I had made a couple of test dives, to check my suit and the camera housing, and to remind myself just how cold cold is. And yes, the water was an embracing 2°C. But there is not a lot to see in the middle of a lake a mile deep – just the underside of ice, which is very pretty I should add. But finally, while Paul was off stalking in one direction, we managed to get close to another group. At 200 metres I quietly rolled over the side of the slender wooden dinghy, a special design that locals use among the ice, and sneaked through the floes toward the seals. In places the floes were bigger and thicker and I had to dive between patches of open water, progressing slowly. Then suddenly a seal appeared just a few metres away. It was curious, but very wary so I pressed the record lever and edged closer. It turned and fled. But then a few moments later returned for another look.

This went on several times, and then the seal swam up for a close look before diving down into the depths. Considering they are a hunted animal it was a great encounter and I continued on to the big ice floe. Another seal swam past, putting on an extra burst of speed to get clear. And then suddenly several shot past at high speed, leaving nothing but trails of bubbles (I won’t mention the excrement, urine, hair and seal snot). Peering above water I could see the other seals had been alerted and had vacated the premises.

That night the boat crew made an admirable effort to appease any anger that Burkhan might feel. Everything from the cameraman’s steady hand and good eye to Princess Diana were toasted but the one that got me was the toast to the last toast, followed by the last toast!

Later in the trip I dived around the spectacular coast of Baikal and saw everything from murky weedy backwaters with perch, to clear water and vertical cliffs and canyons, with gardens of green sponges festooning the rock walls like an inverted cacti desert. There are over twelve species of sponges here, including one endemic family that seems to have origins in the sea. They even have a freshwater tubeworm (polychaete) elsewhere known only in the sea. And then there were the huge isopods that clustered under the rocks, waiting for nightfall. Yellow- fin sculpins were the most spectacular of a fairly unspectacular bunch of small inshore fish. The males were all busy courting females and guarding nests of gelatinous eggs cemented under rocks. There are around 50 species of fish, including sturgeons which are now exceptionally rare.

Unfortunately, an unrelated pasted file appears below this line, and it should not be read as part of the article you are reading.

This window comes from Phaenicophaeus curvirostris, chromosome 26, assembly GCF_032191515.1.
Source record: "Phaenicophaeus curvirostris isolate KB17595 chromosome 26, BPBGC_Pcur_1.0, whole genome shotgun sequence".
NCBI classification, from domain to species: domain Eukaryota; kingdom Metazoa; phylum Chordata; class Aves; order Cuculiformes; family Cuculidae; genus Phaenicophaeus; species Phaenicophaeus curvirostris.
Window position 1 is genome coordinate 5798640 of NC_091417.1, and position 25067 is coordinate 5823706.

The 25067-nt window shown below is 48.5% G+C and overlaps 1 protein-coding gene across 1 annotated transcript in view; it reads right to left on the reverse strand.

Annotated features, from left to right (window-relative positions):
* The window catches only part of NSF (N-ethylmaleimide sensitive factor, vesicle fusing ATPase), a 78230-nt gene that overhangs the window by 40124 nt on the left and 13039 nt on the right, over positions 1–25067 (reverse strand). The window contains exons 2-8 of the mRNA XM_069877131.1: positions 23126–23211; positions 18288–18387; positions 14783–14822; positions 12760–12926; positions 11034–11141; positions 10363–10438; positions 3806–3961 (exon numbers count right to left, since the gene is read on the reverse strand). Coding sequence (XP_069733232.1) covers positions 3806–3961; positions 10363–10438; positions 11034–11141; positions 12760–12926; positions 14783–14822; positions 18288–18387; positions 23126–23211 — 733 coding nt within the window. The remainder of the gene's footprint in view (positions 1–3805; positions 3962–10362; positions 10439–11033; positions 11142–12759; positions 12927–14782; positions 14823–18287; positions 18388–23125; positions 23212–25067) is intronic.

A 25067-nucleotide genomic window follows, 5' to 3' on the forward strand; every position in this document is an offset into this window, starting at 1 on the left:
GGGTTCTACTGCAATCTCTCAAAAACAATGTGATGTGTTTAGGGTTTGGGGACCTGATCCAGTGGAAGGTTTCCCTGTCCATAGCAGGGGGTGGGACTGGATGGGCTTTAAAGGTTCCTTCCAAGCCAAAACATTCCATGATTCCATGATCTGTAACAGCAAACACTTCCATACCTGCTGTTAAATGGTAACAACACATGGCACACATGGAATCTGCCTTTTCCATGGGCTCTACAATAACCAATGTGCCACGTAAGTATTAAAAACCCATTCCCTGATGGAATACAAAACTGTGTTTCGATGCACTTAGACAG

Amazingly, Baikal is also home to a seine fishing industry – (imagine purse seiners working the waters of Lake Taupo). The main target on Baikal being a couple of salmonid species –the greyling and the omul. We tasted these exquisite fish many times as the boat crew traded cigarettes and vodka for them with passing fishing vessels. And then each night the skipper, Sasha, would just drive the Topec up the shore and drop the gang- plank off the front. With no tides to worry about life is simple. Next a fire on the beach and out would come a smoke box and in would go some siberian pine cones and omul. It was divine. And while we waited, a couple of toasts to appease Burkhan.

Valodia, the chief diver, was an exceptionally helpful sort and we had long conversations about the weather, gesticulating at clouds and pondering wind directions, understanding hardly a word the other was saying. When we got back to the Baikal Museum Valodia showed me some of his considerable assortment of old Soviet diving equipment, including his Flash Gordon era rebreather. Apparently they were very good devices. The old dry suits were the most impressive, however. They have no zips but just a big rubber neck in the back that you fold over and over and tie a string around. You were totally sealed inside! And get this, the Russians were still making old-style hard hats until 1997!! Needless to say, the Baikal team were extremely appreciative of four brand new Moray dry suits that we took over for them. Could this be Moray’s first export to Russia?

Valodia also invited me on a wreck dive – Baikal style, on one of several submerged cars that dotted the lake, where they had broken through thin ice. No mention of the occupants. Sadly, our schedule did not permit it.

Well, the vodka toasts to Burkhan seemed to have worked. We had marvellous weather for most of our stay. In the end we were very sad to depart beautiful Baikal and the friends we had made but I knew we were overdue to leave. Not only had I got used to straight vodka, I was starting to look forward to it.

scroll to top